This feature is the latest in our series looking at the top 20 hottest properties in Ligue 1; those players to keep an eye on this season and who are most likely to feature heavily in the 2022 summer transfer window. Look out for number 12 tomorrow and follow the run down in full here on GFFN.
Problem solving is what Jonathan David does best. Born in Brooklyn, New York, David’s parents moved to Ottawa in Canada, via Haiti, when he was six before he eventually graduated as a footballer with Belgium club Gent, having joined in 2017. Scoring four in his first four senior games, David grew up fast in Belgium. “When I moved here I had to become a man because I was living on my own,” David told the Guardian last year. “I know my family is only one phone call away but I have to find solutions to problems for myself.” 83 games for Gent brought 37 goals, 15 assists and interest from abroad and David eventually joined Lille. However, after a glacial start to his Ligue 1 career, finding solutions to problems has again become a skill.
Ten appearances and 558 minutes into his French career, after moving to norther France in August 2020, the now 21-year-old David was without a goal or an assist. Although Lille won nine of those games, David’s form had seen him move from a starter to an intermittent presence in a title chasing side. November’s 4-0 win over Lorient finally brought a goal, following his first assist – a delightful reverse ball for Yusuf Yazici – earlier that month at AC Milan in the Europa League.
Although his movement, speed and bourgeoning interplay often hinted at quality, the Canadian striker’s one-dimensional finishing produced just two goals across his first 25 games for Les Dogues. In 2021, however, David was transformed. His final tally of 13 Ligue 1 goals, which included winners away at PSG and late against Marseille, plus the crucial opener on the final day at Angers, were crucial to Lille’s title triumph. Only Gaëtan Laborde had more than his six goals in the first ten Ligue 1 match days this season, while, at the time of writing, just Erling Haaland, Kylian Mbappé and Dusan Vlahovic have more league goals in 2021 of players under 25 across Europe’s ‘Big 5’ leagues.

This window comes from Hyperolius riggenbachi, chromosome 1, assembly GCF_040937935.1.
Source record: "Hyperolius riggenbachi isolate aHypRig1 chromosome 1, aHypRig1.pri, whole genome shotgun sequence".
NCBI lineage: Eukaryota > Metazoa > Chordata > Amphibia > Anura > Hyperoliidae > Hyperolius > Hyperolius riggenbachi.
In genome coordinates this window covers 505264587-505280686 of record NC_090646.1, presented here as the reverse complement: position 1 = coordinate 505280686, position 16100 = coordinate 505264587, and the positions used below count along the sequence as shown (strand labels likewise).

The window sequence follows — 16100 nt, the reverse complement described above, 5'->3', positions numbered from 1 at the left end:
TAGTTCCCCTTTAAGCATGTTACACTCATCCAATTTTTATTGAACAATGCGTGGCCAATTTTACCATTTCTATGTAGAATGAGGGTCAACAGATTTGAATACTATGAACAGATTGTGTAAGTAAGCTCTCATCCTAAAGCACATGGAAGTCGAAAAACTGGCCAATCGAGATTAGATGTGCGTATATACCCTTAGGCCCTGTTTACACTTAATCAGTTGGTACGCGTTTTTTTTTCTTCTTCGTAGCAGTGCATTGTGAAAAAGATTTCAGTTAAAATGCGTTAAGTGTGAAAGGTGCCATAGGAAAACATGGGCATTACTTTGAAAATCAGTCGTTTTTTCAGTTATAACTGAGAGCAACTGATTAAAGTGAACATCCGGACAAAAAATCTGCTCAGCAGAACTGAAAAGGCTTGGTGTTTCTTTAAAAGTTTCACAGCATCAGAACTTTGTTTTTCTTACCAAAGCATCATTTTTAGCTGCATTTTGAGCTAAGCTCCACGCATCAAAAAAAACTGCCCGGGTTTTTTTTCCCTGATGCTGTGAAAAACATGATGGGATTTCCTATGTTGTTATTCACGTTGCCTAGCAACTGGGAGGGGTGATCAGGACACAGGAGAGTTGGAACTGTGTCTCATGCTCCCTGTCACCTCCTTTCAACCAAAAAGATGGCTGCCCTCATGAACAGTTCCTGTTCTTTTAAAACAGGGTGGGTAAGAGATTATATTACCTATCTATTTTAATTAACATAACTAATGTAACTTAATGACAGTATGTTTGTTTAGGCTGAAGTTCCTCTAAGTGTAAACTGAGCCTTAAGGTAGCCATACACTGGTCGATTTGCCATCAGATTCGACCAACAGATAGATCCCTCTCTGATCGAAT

Slowly becoming increasingly settled at Stade Pierre-Mauroy has been key to David’s sedate but constant upward trajectory since moving to northern France. “Anywhere you go in the beginning is always difficult,” David explained, recalling his move to Canada. Initially nervy and unable to impact games, his finishing often snappy, 2021’s David is instead full of swagger, especially in his interplay with partner Burak Yilmaz and others, and an intelligent and innovative use of possession. His finishing, although still far from perfect, is much more considered too.
That burgeoning confidence brought Lille dynamism and energy to complement the veteran Yilmaz’s unique brand of power and persistence. Over the last year, 19.52 pressures per 90 minutes places David in the top 8% of forwards across the top five leagues in that regard, while 0.57 interceptions per 90 minutes has David comfortably inside the top fifth of his peers. With Yilmaz turning 37 at the end of the season, the young Canadian takes much responsibility for pressing high when needed and is one of few Lille players to have maintained their intensity after Jocelyn Gourvennec replaced title winning coach Christophe Galtier.